For the next seven miles I am only aware of two things: the mosquitos and the pain in my shin. That’s it, nothing else exists for me. I am not thirsty, I am not hungry, I do not appreciate the beauty of the landscape, nothing. Mosquitos and shin pain, shin pain and mosquitos, outward into infinity.
This poses a frustrating challenge, because the only thing that might help with the shin pain is to stop and rest and stretch, but if I even so much as slow my pace I immediately find myself covered in mosquitos. So every step creates an inner battle for me, wherein I must constantly decide if the shin pain is bad enough that I am willing to be swarmed by mosquitos in order to rest. The answer to this is always “no”, which leaves me with one remaining option: keep hiking, and surrender to the pain.
As I hike, I think about a quote I love from Dan Harris, where he says: “It is not the pain that is intolerable, but your resistance to it.”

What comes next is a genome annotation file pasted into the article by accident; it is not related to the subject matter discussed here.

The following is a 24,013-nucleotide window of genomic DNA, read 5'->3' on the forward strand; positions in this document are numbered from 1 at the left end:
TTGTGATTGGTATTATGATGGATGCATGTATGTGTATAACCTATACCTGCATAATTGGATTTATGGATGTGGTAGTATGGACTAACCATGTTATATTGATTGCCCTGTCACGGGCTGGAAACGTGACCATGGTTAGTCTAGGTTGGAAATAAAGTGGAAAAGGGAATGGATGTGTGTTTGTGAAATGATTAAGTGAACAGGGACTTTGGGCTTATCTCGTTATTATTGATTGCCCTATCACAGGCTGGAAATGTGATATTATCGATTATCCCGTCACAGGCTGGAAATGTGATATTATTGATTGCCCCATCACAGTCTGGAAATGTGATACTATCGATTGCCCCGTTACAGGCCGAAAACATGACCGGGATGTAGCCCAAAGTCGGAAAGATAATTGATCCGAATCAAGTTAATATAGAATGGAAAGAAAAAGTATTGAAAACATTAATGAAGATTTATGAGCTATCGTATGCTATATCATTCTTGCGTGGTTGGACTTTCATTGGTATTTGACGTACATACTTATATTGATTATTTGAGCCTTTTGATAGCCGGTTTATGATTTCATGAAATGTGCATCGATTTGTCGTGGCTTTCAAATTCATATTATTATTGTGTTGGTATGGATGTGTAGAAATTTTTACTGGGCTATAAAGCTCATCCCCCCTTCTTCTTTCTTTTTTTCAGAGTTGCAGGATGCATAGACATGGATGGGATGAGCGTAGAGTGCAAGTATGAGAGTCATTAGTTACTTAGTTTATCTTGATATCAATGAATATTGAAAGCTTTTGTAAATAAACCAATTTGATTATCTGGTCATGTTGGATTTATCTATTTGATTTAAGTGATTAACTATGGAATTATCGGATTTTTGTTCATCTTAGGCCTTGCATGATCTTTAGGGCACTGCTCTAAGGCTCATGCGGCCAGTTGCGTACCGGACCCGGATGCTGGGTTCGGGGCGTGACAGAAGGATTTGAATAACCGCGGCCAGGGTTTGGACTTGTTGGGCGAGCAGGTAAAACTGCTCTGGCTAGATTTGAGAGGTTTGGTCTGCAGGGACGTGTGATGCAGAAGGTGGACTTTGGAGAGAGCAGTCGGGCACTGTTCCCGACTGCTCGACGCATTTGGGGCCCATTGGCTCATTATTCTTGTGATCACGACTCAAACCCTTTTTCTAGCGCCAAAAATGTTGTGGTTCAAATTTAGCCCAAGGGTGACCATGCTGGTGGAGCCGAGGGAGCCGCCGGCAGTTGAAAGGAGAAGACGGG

Okay, I think. I am ready to stop resisting this pain. But… how? That’s the question.
Eventually the trail heads upward, through rockier and drier terrain, and as I hike up the mosquitos lag behind. I reach a creek just after 10am and the mosquitos are finally gone. I am free!
I throw my pack to the ground and head directly downstream to ice my leg in the cold water. And it is cold, painfully cold, but it’s a small price to pay for how it eases the inflammation. I realize again that long-distance hiking is just an endless experience of trading one source of discomfort for another, and the sooner I accept that that’s not going to change, the less miserable I will be.
I swallow some ibuprofen, and for the next hour I alternate between soaking my shin, filtering water, and eating snacks. The sun has melted all of the chocolate in my trail mix, which means that I am left with these amazing chocolate nut blobs with seeds and dried fruit poking out on all sides. This is something I never would have appreciated back at home and I experience a few moments of peace and gratitude. The tiny simple pleasure of the chocolate nut blob! Who knew.